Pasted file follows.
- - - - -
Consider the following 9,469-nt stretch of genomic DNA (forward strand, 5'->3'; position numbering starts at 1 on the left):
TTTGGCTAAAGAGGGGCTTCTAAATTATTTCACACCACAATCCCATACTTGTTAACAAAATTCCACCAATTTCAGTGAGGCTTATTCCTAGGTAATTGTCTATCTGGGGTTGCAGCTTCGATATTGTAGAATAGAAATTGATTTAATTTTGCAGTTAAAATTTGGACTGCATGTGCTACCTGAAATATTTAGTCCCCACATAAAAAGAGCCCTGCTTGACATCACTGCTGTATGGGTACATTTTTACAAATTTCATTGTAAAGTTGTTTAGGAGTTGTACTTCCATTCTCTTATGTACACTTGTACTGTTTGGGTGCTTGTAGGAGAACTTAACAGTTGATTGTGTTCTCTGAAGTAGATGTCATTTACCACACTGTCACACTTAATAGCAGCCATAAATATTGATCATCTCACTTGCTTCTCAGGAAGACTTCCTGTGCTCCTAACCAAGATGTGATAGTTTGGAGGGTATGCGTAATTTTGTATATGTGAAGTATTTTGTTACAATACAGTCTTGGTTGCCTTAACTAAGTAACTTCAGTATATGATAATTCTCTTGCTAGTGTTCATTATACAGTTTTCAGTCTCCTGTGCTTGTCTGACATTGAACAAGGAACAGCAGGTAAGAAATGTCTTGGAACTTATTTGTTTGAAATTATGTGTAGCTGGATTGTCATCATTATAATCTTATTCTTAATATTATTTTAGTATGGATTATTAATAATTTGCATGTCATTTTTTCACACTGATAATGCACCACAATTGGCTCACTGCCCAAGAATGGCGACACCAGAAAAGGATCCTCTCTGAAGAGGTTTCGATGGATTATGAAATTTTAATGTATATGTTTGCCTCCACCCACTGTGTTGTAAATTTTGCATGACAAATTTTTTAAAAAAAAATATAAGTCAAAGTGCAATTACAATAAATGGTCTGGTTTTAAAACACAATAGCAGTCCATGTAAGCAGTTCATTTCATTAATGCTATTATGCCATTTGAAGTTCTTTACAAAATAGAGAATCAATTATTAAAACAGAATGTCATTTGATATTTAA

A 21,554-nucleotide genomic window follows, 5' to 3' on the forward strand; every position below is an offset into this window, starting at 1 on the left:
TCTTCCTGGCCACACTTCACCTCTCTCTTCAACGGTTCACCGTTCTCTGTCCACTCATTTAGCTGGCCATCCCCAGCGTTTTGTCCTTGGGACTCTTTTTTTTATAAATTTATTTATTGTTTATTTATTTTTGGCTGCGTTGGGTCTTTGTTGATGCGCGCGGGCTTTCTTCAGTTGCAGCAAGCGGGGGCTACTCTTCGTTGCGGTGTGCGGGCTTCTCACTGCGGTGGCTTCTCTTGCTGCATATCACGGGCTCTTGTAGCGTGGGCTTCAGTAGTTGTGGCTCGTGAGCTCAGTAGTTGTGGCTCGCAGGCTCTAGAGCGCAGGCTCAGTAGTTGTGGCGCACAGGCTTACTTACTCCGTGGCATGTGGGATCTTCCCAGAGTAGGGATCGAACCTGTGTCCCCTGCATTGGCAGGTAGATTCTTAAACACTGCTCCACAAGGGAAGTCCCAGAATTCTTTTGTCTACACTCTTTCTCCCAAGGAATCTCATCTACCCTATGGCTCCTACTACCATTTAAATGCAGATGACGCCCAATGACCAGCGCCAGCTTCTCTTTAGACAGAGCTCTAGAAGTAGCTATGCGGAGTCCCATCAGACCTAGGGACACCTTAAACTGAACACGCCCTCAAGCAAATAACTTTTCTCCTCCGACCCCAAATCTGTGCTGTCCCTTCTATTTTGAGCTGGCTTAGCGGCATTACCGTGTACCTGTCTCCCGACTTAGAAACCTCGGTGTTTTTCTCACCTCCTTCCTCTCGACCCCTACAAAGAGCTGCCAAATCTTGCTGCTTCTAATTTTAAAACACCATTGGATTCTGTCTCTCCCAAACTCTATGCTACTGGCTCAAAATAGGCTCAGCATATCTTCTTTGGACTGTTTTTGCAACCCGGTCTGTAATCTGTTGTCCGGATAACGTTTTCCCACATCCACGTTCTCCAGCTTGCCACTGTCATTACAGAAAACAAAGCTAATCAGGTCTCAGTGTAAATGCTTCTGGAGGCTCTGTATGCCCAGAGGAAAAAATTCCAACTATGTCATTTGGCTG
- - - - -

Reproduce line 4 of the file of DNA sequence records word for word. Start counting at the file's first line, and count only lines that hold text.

TCTTCCTGGCCACACTTCACCTCTCTCTTCAACGGTTCACCGTTCTCTGTCCACTCATTTAGCTGGCCATCCCCAGCGTTTTGTCCTTGGGACTCTTTTTTTTATAAATTTATTTATTGTTTATTTATTTTTGGCTGCGTTGGGTCTTTGTTGATGCGCGCGGGCTTTCTTCAGTTGCAGCAAGCGGGGGCTACTCTTCGTTGCGGTGTGCGGGCTTCTCACTGCGGTGGCTTCTCTTGCTGCATATCACGGGCTCTTGTAGCGTGGGCTTCAGTAGTTGTGGCTCGTGAGCTCAGTAGTTGTGGCTCGCAGGCTCTAGAGCGCAGGCTCAGTAGTTGTGGCGCACAGGCTTACTTACTCCGTGGCATGTGGGATCTTCCCAGAGTAGGGATCGAACCTGTGTCCCCTGCATTGGCAGGTAGATTCTTAAACACTGCTCCACAAGGGAAGTCCCAGAATTCTTTTGTCTACACTCTTTCTCCCAAGGAATCTCATCTACCCTATGGCTCCTACTACCATTTAAATGCAGATGACGCCCAATGACCAGCGCCAGCTTCTCTTTAGACAGAGCTCTAGAAGTAGCTATGCGGAGTCCCATCAGACCTAGGGACACCTTAAACTGAACACGCCCTCAAGCAAATAACTTTTCTCCTCCGACCCCAAATCTGTGCTGTCCCTTCTATTTTGAGCTGGCTTAGCGGCATTACCGTGTACCTGTCTCCCGACTTAGAAACCTCGGTGTTTTTCTCACCTCCTTCCTCTCGACCCCTACAAAGAGCTGCCAAATCTTGCTGCTTCTAATTTTAAAACACCATTGGATTCTGTCTCTCCCAAACTCTATGCTACTGGCTCAAAATAGGCTCAGCATATCTTCTTTGGACTGTTTTTGCAACCCGGTCTGTAATCTGTTGTCCGGATAACGTTTTCCCACATCCACGTTCTCCAGCTTGCCACTGTCATTACAGAAAACAAAGCTAATCAGGTCTCAGTGTAAATGCTTCTGGAGGCTCTGTATGCCCAGAGGAAAAAATTCCAACTATGTCATTTGGCTG